Me: We feel that we need to educate everyone along the way, including you and your staff. We are all connected to the food system. We all eat and we need food to be harvested before it ends up on our tables. We all benefit from the agriculture system of this country but it’s shifting to become more humane for the 21st century.

2nd Manager: You all are disturbing our customers.

Me: I am a customer. You’re supposed to be available to care about my concerns.

Manager: She’s not a customer.

Me: I paid for these tomatoes this morning. I have the receipt. Doesn’t that make me a customer? Am I not a customer because I’m a conscientious consumer?

2nd Manager: So all you want is for me to take your letter?

Me: Yes and please pass it along to your corporate office and let them know that we will be waiting for a response. We appreciate your time.

2nd Manager: Anything else?

Me: No. I just came to share with you my concern over these tomatoes. I have concerns about other produce, too but that will be for another time. We’ve been shopping here all summer. We’re all teachers who have been taking our training down the street. We’re actually putting together some curriculum to teach our children about this work and will encourage them to write you some letters, too. 

And with that, the school teachers left the supermarket.  Marina’s letter to those of us in Immokalee concluded:

I wanted to say that the organic label on my tomatoes wasn’t good enough anymore.  I wanted to say that I can’t wait for the day when I can buy a tomato with a fair food label on it…in their store!  I wanted to say how much we cared about creating a food system that is truly sustainable and honors the labor that makes it possible to continue to function.  I wanted to say that this felt like the work that Dr. Maria Montessori called on us as educators to be a part of – peace education in action.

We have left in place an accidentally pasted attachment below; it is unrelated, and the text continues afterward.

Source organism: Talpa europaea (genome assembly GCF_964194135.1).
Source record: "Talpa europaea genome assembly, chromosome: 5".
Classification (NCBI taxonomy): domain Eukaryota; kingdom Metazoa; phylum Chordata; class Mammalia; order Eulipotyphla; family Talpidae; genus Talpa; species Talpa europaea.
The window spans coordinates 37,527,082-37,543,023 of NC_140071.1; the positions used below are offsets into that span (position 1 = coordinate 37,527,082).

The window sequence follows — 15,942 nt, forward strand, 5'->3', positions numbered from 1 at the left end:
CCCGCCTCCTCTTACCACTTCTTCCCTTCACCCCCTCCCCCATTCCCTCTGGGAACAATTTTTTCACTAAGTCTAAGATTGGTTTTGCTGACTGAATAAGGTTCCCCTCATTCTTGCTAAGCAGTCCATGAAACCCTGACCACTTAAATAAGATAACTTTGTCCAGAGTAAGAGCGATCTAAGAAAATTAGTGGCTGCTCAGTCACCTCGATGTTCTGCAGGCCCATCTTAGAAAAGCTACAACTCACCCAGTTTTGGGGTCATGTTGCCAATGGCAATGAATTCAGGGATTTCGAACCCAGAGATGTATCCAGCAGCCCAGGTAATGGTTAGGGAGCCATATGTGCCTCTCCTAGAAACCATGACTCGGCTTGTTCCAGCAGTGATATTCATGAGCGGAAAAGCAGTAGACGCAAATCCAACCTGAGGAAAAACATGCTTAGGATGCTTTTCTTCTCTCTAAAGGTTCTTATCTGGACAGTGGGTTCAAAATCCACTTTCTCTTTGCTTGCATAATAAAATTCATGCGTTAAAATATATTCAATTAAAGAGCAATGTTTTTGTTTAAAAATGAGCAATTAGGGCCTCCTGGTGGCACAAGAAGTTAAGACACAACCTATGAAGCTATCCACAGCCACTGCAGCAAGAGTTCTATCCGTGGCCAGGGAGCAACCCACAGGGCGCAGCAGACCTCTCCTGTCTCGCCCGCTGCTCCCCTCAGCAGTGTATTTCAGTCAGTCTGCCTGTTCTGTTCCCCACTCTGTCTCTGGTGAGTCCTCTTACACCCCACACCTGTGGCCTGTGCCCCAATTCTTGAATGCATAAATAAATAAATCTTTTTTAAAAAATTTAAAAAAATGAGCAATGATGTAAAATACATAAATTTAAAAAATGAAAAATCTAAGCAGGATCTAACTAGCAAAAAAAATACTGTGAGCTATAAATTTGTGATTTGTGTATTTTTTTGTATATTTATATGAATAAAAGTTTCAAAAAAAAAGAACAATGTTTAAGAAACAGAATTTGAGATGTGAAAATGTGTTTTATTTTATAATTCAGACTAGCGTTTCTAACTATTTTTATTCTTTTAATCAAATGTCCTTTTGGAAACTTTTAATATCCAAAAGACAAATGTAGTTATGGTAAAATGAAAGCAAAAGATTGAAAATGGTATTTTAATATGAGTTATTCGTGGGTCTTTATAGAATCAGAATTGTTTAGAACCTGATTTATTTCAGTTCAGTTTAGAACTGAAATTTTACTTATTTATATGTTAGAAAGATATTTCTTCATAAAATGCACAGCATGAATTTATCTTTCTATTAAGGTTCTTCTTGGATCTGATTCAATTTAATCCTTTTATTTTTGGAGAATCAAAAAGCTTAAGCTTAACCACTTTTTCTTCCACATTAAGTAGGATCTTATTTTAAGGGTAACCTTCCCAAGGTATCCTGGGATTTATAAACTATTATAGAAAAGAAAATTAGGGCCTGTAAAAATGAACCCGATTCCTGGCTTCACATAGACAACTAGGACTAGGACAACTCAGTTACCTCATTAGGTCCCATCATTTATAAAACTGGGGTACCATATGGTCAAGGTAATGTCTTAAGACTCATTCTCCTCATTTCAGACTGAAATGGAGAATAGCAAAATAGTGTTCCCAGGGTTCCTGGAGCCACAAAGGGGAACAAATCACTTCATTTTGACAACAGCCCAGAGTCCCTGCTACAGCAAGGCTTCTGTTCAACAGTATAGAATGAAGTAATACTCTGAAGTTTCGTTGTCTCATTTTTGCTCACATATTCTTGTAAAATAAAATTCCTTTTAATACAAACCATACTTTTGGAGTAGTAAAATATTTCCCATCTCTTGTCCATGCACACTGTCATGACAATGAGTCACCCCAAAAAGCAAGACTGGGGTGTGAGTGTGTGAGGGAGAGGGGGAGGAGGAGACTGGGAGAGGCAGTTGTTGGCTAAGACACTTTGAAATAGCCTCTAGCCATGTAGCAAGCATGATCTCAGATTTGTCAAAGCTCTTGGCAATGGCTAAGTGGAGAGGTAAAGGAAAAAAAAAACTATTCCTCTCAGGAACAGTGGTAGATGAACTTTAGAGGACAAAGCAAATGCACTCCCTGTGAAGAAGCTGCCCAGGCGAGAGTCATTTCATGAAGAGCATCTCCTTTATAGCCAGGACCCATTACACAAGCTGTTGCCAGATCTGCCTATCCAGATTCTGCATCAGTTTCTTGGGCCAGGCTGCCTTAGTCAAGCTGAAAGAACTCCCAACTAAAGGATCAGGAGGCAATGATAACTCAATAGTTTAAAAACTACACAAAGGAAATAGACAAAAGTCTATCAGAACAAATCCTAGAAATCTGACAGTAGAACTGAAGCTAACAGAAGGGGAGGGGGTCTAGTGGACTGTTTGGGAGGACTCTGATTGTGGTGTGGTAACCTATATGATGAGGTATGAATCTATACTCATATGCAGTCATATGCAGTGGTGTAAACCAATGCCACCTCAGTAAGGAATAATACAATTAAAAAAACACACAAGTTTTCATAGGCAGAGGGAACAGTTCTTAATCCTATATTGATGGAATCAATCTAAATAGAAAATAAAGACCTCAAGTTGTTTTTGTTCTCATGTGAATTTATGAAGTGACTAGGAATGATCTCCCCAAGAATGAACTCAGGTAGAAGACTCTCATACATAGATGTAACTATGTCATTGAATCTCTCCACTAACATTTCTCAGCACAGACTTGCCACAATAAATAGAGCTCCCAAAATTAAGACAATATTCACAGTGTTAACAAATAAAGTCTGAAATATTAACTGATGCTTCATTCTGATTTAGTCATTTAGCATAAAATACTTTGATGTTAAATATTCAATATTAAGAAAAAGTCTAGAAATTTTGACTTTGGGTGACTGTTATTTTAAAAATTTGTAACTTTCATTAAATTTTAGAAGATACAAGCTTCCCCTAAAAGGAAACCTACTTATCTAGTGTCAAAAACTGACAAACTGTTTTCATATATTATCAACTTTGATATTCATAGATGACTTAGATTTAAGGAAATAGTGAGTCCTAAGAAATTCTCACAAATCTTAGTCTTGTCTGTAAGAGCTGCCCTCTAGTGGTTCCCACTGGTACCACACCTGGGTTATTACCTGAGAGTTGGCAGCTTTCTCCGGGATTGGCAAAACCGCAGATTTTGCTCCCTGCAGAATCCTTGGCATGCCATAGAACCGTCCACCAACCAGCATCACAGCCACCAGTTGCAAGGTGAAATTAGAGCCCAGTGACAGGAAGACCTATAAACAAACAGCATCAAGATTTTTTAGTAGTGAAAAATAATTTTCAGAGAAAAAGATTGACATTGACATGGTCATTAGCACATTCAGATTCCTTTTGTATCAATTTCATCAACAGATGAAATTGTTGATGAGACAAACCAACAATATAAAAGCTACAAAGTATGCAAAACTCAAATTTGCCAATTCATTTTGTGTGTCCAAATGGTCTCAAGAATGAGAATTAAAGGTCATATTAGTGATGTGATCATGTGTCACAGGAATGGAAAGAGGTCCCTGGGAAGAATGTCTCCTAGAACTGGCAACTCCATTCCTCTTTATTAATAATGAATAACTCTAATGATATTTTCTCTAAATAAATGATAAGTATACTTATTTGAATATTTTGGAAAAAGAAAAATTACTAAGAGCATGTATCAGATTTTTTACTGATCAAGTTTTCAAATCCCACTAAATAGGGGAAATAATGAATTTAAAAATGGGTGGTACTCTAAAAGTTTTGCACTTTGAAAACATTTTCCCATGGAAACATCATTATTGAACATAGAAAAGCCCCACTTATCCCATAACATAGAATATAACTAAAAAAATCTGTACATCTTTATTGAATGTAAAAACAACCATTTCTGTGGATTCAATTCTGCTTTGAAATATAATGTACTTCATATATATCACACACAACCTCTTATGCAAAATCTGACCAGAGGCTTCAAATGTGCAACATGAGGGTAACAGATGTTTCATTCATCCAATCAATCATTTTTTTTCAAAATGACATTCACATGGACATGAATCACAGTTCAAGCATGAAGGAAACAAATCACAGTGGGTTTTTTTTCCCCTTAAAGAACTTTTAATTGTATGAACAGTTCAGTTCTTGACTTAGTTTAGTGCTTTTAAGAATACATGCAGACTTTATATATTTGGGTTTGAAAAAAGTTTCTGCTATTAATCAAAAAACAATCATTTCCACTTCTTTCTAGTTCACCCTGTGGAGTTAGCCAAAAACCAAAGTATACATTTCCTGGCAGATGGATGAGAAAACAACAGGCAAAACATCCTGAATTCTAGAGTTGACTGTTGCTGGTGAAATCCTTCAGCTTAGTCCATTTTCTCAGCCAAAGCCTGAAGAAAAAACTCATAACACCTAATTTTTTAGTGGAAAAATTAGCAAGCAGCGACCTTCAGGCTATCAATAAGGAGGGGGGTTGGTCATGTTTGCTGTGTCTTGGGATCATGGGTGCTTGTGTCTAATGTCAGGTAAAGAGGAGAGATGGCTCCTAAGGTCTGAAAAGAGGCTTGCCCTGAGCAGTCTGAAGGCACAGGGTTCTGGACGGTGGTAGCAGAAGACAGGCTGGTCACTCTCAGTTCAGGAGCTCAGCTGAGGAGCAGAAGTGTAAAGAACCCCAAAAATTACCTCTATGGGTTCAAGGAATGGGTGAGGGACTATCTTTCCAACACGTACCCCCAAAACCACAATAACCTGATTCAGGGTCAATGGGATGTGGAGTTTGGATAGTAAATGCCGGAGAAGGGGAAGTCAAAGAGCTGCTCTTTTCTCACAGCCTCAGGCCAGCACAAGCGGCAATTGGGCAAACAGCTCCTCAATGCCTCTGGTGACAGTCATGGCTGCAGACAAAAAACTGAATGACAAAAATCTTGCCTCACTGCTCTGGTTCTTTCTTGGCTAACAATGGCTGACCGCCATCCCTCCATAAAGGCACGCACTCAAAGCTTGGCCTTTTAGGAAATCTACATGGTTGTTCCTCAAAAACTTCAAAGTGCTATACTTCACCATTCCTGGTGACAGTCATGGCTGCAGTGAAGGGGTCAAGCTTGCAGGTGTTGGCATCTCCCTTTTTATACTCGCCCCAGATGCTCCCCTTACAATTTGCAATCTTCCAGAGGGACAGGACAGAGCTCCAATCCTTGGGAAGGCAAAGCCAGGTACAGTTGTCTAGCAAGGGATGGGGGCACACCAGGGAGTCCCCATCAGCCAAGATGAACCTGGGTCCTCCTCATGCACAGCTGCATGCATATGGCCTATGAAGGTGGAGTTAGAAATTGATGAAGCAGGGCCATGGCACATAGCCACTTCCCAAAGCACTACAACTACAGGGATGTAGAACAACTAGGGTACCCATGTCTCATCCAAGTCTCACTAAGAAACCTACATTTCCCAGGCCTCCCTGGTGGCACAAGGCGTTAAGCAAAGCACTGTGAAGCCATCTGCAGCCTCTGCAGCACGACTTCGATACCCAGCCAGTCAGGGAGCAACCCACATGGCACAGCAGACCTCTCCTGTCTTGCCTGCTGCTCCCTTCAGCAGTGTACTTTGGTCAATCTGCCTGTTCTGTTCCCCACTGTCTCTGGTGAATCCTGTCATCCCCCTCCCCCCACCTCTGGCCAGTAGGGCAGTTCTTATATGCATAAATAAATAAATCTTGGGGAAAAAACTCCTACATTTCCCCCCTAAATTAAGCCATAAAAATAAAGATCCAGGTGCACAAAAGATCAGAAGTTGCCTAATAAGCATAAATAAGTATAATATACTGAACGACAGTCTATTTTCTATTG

I didn’t have that opportunity with those managers but customers gathered around while we shared and as my colleague said, “those seeds were planted”.  

Another Houston-based teacher who works across the street from that Kroger said, “I have a hard decision to make.  I have been shopping at Kroger since I was a child. It’s where I go to shop for my family.  I don’t believe that I can continue to shop there after their reaction to a letter that is asking them to do the right thing.  I think I need to write to them myself and tell them that.” 

Suffice to say, Kroger can expect to receive many more delegations and letters — and to lose many more customers — between now and the day they join the Fair Food Program.  

Don’t miss the grand finale of the “Tipping Point” series tomorrow!